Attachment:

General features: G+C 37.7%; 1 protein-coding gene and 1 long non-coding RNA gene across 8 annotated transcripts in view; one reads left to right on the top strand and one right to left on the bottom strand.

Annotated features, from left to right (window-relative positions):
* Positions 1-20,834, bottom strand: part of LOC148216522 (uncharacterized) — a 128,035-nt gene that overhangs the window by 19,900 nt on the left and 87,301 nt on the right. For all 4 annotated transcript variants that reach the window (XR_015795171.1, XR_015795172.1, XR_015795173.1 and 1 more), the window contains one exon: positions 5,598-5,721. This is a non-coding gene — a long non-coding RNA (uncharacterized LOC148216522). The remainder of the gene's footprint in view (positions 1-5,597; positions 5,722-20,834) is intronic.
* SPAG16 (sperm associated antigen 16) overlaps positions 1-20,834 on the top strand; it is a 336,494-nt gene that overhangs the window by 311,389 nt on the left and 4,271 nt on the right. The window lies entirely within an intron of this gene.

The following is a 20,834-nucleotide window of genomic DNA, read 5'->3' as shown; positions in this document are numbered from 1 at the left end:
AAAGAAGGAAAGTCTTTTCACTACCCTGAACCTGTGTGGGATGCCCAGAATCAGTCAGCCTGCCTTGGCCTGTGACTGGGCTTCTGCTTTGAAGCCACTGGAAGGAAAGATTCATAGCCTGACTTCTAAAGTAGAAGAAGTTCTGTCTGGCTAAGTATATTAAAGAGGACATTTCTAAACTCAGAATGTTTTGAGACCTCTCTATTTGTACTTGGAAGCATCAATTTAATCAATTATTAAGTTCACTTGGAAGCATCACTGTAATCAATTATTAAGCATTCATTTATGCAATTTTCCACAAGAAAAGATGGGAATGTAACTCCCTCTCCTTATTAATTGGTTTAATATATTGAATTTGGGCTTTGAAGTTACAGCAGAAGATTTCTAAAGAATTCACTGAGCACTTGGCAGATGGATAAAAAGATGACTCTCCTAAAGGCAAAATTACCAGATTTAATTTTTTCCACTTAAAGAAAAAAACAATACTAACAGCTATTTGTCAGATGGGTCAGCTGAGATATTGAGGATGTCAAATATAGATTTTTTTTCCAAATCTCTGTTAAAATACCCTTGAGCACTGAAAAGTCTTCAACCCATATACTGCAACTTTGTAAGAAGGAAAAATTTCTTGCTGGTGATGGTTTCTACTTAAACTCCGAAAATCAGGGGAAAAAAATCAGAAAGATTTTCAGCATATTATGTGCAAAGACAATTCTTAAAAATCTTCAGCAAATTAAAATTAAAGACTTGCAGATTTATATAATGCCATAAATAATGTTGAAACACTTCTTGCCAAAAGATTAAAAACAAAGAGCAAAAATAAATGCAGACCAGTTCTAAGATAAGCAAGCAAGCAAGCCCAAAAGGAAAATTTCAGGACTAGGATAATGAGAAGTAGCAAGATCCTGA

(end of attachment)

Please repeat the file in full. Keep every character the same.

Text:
General features: G+C 37.7%; 1 protein-coding gene and 1 long non-coding RNA gene across 8 annotated transcripts in view; one reads left to right on the top strand and one right to left on the bottom strand.

Annotated features, from left to right (window-relative positions):
* Positions 1-20,834, bottom strand: part of LOC148216522 (uncharacterized) — a 128,035-nt gene that overhangs the window by 19,900 nt on the left and 87,301 nt on the right. For all 4 annotated transcript variants that reach the window (XR_015795171.1, XR_015795172.1, XR_015795173.1 and 1 more), the window contains one exon: positions 5,598-5,721. This is a non-coding gene — a long non-coding RNA (uncharacterized LOC148216522). The remainder of the gene's footprint in view (positions 1-5,597; positions 5,722-20,834) is intronic.
* SPAG16 (sperm associated antigen 16) overlaps positions 1-20,834 on the top strand; it is a 336,494-nt gene that overhangs the window by 311,389 nt on the left and 4,271 nt on the right. The window lies entirely within an intron of this gene.

The following is a 20,834-nucleotide window of genomic DNA, read 5'->3' as shown; positions in this document are numbered from 1 at the left end:
AAAGAAGGAAAGTCTTTTCACTACCCTGAACCTGTGTGGGATGCCCAGAATCAGTCAGCCTGCCTTGGCCTGTGACTGGGCTTCTGCTTTGAAGCCACTGGAAGGAAAGATTCATAGCCTGACTTCTAAAGTAGAAGAAGTTCTGTCTGGCTAAGTATATTAAAGAGGACATTTCTAAACTCAGAATGTTTTGAGACCTCTCTATTTGTACTTGGAAGCATCAATTTAATCAATTATTAAGTTCACTTGGAAGCATCACTGTAATCAATTATTAAGCATTCATTTATGCAATTTTCCACAAGAAAAGATGGGAATGTAACTCCCTCTCCTTATTAATTGGTTTAATATATTGAATTTGGGCTTTGAAGTTACAGCAGAAGATTTCTAAAGAATTCACTGAGCACTTGGCAGATGGATAAAAAGATGACTCTCCTAAAGGCAAAATTACCAGATTTAATTTTTTCCACTTAAAGAAAAAAACAATACTAACAGCTATTTGTCAGATGGGTCAGCTGAGATATTGAGGATGTCAAATATAGATTTTTTTTCCAAATCTCTGTTAAAATACCCTTGAGCACTGAAAAGTCTTCAACCCATATACTGCAACTTTGTAAGAAGGAAAAATTTCTTGCTGGTGATGGTTTCTACTTAAACTCCGAAAATCAGGGGAAAAAAATCAGAAAGATTTTCAGCATATTATGTGCAAAGACAATTCTTAAAAATCTTCAGCAAATTAAAATTAAAGACTTGCAGATTTATATAATGCCATAAATAATGTTGAAACACTTCTTGCCAAAAGATTAAAAACAAAGAGCAAAAATAAATGCAGACCAGTTCTAAGATAAGCAAGCAAGCAAGCCCAAAAGGAAAATTTCAGGACTAGGATAATGAGAAGTAGCAAGATCCTGA